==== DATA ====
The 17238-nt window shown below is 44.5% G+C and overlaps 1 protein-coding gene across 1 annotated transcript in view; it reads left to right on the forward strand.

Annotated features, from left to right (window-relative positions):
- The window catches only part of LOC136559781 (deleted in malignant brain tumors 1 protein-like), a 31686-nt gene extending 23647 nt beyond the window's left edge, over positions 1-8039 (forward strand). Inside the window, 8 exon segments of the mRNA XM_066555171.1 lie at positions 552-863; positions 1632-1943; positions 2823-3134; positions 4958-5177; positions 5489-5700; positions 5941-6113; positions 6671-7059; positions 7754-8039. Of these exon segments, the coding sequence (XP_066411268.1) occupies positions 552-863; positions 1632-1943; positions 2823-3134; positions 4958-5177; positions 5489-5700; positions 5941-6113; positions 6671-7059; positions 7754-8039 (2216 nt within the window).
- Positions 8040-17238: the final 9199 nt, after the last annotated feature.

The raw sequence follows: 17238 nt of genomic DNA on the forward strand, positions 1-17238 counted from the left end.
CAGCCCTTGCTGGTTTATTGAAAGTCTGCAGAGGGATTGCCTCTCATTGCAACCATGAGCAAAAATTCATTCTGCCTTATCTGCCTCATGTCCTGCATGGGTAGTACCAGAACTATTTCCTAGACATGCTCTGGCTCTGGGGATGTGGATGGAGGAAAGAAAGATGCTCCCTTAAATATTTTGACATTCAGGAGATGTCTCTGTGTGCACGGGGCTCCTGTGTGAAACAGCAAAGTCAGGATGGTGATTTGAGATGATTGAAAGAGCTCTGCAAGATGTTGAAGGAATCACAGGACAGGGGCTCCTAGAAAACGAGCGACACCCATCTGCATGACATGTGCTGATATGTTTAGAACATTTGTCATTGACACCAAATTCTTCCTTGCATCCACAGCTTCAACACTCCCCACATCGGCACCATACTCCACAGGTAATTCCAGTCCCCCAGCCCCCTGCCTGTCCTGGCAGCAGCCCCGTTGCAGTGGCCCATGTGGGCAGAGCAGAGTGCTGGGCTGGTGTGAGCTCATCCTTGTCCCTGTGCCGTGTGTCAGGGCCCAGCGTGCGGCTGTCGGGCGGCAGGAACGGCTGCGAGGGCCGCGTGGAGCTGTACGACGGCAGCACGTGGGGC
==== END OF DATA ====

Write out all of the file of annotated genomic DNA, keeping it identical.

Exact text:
The 17238-nt window shown below is 44.5% G+C and overlaps 1 protein-coding gene across 1 annotated transcript in view; it reads left to right on the forward strand.

Annotated features, from left to right (window-relative positions):
- The window catches only part of LOC136559781 (deleted in malignant brain tumors 1 protein-like), a 31686-nt gene extending 23647 nt beyond the window's left edge, over positions 1-8039 (forward strand). Inside the window, 8 exon segments of the mRNA XM_066555171.1 lie at positions 552-863; positions 1632-1943; positions 2823-3134; positions 4958-5177; positions 5489-5700; positions 5941-6113; positions 6671-7059; positions 7754-8039. Of these exon segments, the coding sequence (XP_066411268.1) occupies positions 552-863; positions 1632-1943; positions 2823-3134; positions 4958-5177; positions 5489-5700; positions 5941-6113; positions 6671-7059; positions 7754-8039 (2216 nt within the window).
- Positions 8040-17238: the final 9199 nt, after the last annotated feature.

The raw sequence follows: 17238 nt of genomic DNA on the forward strand, positions 1-17238 counted from the left end.
CAGCCCTTGCTGGTTTATTGAAAGTCTGCAGAGGGATTGCCTCTCATTGCAACCATGAGCAAAAATTCATTCTGCCTTATCTGCCTCATGTCCTGCATGGGTAGTACCAGAACTATTTCCTAGACATGCTCTGGCTCTGGGGATGTGGATGGAGGAAAGAAAGATGCTCCCTTAAATATTTTGACATTCAGGAGATGTCTCTGTGTGCACGGGGCTCCTGTGTGAAACAGCAAAGTCAGGATGGTGATTTGAGATGATTGAAAGAGCTCTGCAAGATGTTGAAGGAATCACAGGACAGGGGCTCCTAGAAAACGAGCGACACCCATCTGCATGACATGTGCTGATATGTTTAGAACATTTGTCATTGACACCAAATTCTTCCTTGCATCCACAGCTTCAACACTCCCCACATCGGCACCATACTCCACAGGTAATTCCAGTCCCCCAGCCCCCTGCCTGTCCTGGCAGCAGCCCCGTTGCAGTGGCCCATGTGGGCAGAGCAGAGTGCTGGGCTGGTGTGAGCTCATCCTTGTCCCTGTGCCGTGTGTCAGGGCCCAGCGTGCGGCTGTCGGGCGGCAGGAACGGCTGCGAGGGCCGCGTGGAGCTGTACGACGGCAGCACGTGGGGC